Leah J. Wilds, Danny A. Gonzales and Glen S. Krutz/1994: “And finally, U.S. Bureau of Reclamation water is among the most inexpensive (at least for irrigated agriculture), highly subsidized, and inefficiently used water in the American West.”

Some projects, such as construction of the Hoover Dam, require government aid, because so much capital is needed that private companies cannot accomplish it. But it should have occurred to someone that the reason commercial irrigation projects failed was not that they were underfinanced, but that most of them simply didn’t work or make profits—meaning that a government program would face the same problem. It might also have prompted officials to start with model projects and see what worked and what didn’t. Instead, within days of the enactment of the Act, five projects were announced in five states—followed by dozens more. Within a decade, the program was bankrupt.

The money troubles didn’t slow reclamation down. Congress pumped a loan from the treasury into the act, keeping it alive. In 20 years, the loan was unpaid, and most projects were losing money.

As the reclamation projects failed, they drifted along on federal loans, interest exemptions, subsidies and extended payment periods. Eventually, the federal government started building often unnecessary hydroelectric dams to generate revenue to pay for the money-losing reclamation projects. As the projects piled up, the pool of red ink became wider and deeper, which is more than could be said of the water that fed them. Western farmers were being subsidized to grow crops that Eastern farmers were being paid not to grow. In fact, if the West had more rivers, the Bureau of Reclamation and the Army Corps of Engineers might have bankrupted the United States of America.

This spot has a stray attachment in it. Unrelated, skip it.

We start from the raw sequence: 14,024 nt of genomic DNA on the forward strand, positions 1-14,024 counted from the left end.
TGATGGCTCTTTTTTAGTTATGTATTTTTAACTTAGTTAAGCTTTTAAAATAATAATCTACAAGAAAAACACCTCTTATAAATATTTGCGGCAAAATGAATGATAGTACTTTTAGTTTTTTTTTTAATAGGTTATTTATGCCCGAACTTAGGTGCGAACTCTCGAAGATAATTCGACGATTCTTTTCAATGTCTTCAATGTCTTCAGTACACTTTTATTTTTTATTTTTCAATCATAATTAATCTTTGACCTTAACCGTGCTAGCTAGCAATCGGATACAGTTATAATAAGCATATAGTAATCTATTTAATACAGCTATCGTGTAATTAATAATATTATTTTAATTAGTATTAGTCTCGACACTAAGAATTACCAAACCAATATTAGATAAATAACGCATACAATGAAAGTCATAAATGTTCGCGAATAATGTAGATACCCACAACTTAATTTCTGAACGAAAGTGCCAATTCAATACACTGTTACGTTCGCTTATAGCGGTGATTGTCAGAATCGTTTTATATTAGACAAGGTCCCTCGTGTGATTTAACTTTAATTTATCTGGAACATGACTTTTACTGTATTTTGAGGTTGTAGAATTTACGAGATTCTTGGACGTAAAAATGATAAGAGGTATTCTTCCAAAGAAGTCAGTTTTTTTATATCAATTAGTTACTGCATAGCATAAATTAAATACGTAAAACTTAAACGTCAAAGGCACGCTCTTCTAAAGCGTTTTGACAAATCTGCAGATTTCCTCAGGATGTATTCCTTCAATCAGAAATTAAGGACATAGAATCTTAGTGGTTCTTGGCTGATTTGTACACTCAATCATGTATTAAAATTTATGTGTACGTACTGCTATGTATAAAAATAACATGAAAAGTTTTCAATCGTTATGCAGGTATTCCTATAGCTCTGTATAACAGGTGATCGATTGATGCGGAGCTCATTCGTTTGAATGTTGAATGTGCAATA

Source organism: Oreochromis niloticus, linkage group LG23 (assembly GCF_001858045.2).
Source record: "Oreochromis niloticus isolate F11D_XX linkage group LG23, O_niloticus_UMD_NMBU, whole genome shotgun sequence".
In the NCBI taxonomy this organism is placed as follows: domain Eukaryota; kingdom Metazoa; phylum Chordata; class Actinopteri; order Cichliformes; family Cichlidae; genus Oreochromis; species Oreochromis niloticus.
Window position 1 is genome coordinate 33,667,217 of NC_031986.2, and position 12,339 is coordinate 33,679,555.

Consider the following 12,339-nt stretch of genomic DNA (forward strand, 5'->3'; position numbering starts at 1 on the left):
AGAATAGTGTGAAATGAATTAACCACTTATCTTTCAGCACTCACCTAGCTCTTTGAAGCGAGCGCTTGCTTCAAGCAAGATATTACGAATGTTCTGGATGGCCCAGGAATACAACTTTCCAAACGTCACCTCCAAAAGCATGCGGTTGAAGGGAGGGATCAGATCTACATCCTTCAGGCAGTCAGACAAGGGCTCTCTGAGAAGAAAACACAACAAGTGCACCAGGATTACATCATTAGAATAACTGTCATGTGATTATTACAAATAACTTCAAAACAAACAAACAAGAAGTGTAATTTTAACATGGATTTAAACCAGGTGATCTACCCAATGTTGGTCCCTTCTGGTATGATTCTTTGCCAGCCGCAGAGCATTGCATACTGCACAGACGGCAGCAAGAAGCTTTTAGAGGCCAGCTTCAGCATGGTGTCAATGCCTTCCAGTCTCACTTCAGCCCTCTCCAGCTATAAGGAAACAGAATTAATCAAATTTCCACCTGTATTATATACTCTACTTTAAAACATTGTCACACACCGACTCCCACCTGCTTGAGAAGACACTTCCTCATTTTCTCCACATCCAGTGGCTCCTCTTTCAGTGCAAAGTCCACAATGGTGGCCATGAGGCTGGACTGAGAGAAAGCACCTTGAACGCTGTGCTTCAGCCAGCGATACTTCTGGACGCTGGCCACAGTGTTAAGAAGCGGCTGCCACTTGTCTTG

As competition for dam-building grew between the two federal dam building agencies, dam building took on a life of its own. (It’s not clear why two agencies were allowed to perform the work.) Hundreds of dams went up, and slowly, likely sites for dams dwindled. Possible uses for dams—water supply, irrigation, flood control, hydroelectricity—became satisfied.

Yet the dam-building went on—not for any particular reason, except dam-building itself. It became a bureaucratic perpetual-motion machine. Internal federal paperwork later disclosed showed the worthlessness and lack of necessity of dams built.

Worse, dams became part of doing business in Congress—“a kind of currency,” water historian Marc Reisner wrote in 1986. Congress had literally become unable to function without water projects to trade.